Did O.J. do it? Well, it seems like for Martin Sheen the jury is still out.
According to recent reports, Martin Sheen is set to produce Hard Evidence: O.J. Is Innocent, a six-episode docuseries airing on Investigation Discovery. After all the buzz FX received for its new series American Crime Story: The People V. O.J. Simpson, Sheen hopes Hard Evidence will capitalize on the buzz and help bring Nicole Brown Simpson’s real killer to light. Not to mention, capitalize on the surge in media interest surrounding everything O.J.
The true-crime series will dig back into the infamous case, also dubbed “the trial of the century.” Evidence will be provided in an attempt to prove O.J. Simpson’s innocence in the involvements of the murders of his then ex-wife, Nicole Brown Simpson, and her lover Ronald Goldman. Hard Evidence is set to premiere in early 2017.
Sheen begs two questions, “What if the real killer were still at large? And finally, what if a grand jury convened to reconsider the case based on new evidence?”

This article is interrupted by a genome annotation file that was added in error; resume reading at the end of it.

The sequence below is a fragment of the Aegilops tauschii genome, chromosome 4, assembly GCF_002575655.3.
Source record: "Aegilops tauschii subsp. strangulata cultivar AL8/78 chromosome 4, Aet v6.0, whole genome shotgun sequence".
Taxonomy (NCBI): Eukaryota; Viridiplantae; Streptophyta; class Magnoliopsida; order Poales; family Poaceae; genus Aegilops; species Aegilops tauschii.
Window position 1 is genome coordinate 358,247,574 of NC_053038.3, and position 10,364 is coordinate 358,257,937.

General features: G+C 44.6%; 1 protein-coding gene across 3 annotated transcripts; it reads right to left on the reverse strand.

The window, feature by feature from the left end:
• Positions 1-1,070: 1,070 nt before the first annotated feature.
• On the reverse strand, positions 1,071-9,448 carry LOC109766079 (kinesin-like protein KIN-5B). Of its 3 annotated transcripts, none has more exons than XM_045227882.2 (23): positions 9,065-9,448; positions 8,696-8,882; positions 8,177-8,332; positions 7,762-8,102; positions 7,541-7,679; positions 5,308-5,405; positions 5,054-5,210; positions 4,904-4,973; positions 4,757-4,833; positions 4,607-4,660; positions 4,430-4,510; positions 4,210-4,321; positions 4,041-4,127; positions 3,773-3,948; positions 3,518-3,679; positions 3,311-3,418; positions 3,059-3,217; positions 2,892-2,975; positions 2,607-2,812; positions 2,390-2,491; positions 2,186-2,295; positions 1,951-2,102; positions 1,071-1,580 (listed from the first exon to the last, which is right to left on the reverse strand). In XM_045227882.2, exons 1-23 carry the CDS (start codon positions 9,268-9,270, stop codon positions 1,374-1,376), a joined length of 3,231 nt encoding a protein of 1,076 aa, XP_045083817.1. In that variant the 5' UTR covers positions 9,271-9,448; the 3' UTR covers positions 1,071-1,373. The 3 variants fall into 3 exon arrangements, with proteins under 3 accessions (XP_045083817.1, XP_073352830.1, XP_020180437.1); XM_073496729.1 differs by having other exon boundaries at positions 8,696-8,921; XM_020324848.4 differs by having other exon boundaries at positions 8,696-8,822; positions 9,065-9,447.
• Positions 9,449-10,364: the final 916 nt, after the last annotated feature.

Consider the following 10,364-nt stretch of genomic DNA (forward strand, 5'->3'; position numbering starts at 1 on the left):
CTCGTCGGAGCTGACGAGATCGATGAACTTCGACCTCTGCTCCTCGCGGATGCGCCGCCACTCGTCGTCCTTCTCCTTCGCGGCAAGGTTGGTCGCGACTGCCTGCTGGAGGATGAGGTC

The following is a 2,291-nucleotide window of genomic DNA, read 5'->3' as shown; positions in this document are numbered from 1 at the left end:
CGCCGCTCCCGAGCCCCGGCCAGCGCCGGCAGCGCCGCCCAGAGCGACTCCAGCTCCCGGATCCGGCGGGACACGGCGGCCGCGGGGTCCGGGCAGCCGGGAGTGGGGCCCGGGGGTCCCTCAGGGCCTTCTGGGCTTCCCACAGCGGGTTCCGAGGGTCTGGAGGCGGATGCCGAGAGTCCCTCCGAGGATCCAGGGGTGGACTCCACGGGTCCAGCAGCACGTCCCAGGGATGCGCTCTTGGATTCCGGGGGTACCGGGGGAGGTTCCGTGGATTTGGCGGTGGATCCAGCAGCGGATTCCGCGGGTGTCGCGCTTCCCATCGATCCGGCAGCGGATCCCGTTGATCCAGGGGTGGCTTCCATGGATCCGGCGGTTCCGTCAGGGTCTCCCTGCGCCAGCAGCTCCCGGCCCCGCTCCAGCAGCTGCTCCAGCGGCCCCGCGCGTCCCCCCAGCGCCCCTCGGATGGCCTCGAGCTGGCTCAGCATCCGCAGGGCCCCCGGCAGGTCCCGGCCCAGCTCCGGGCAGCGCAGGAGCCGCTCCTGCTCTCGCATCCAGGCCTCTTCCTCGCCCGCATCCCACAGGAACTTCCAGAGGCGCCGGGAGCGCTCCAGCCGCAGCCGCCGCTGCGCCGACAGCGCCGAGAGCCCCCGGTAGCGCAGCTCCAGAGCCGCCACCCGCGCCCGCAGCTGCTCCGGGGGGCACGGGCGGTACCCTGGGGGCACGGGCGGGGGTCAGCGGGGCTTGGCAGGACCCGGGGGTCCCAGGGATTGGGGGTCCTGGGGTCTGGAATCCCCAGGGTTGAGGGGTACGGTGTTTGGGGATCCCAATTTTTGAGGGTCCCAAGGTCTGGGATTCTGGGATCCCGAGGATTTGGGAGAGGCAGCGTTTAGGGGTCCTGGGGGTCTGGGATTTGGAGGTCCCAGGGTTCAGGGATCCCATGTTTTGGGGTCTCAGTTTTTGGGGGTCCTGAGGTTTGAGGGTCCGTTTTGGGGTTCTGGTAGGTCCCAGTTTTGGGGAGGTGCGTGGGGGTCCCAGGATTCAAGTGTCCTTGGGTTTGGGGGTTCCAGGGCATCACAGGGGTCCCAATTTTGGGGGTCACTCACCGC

Investigation Discovery isn’t the only other outlet to recreate the legendary murder case. ESPN also created a seven and a half hour docuseries titled O.J.: Made in America, which premiered this January at the Sundance Film Festival, and will air live in June.
The basis for Hard Evidence comes from information collected by Dallas-based private investigator William Dear. In regards to the docuseries, Dear states, “This revealing series will now show you what may have really happened based upon all the facts, so for the first time, you will be able to judge for yourself. I am certain viewers will be shocked to learn who O.J. may have actually been covering up for.”
In 1994, Simpson was tried on two counts of murder for the June 12, 1994 deaths of Simpson and Goldman. He was acquitted on Oct. 3, 1995, when the jury reached a decision of “not guilty.” However, the Brown and Goldman families later filed a civil lawsuit against Simpson. On February 4, 1997, the jury found Simpson “responsible” for the two deaths, and both families were awarded compensatory and punitive damages, totaling $25 million.
Over and over, O.J. Simpson V. The People has been described as the most publicized criminal trial in all of American history.
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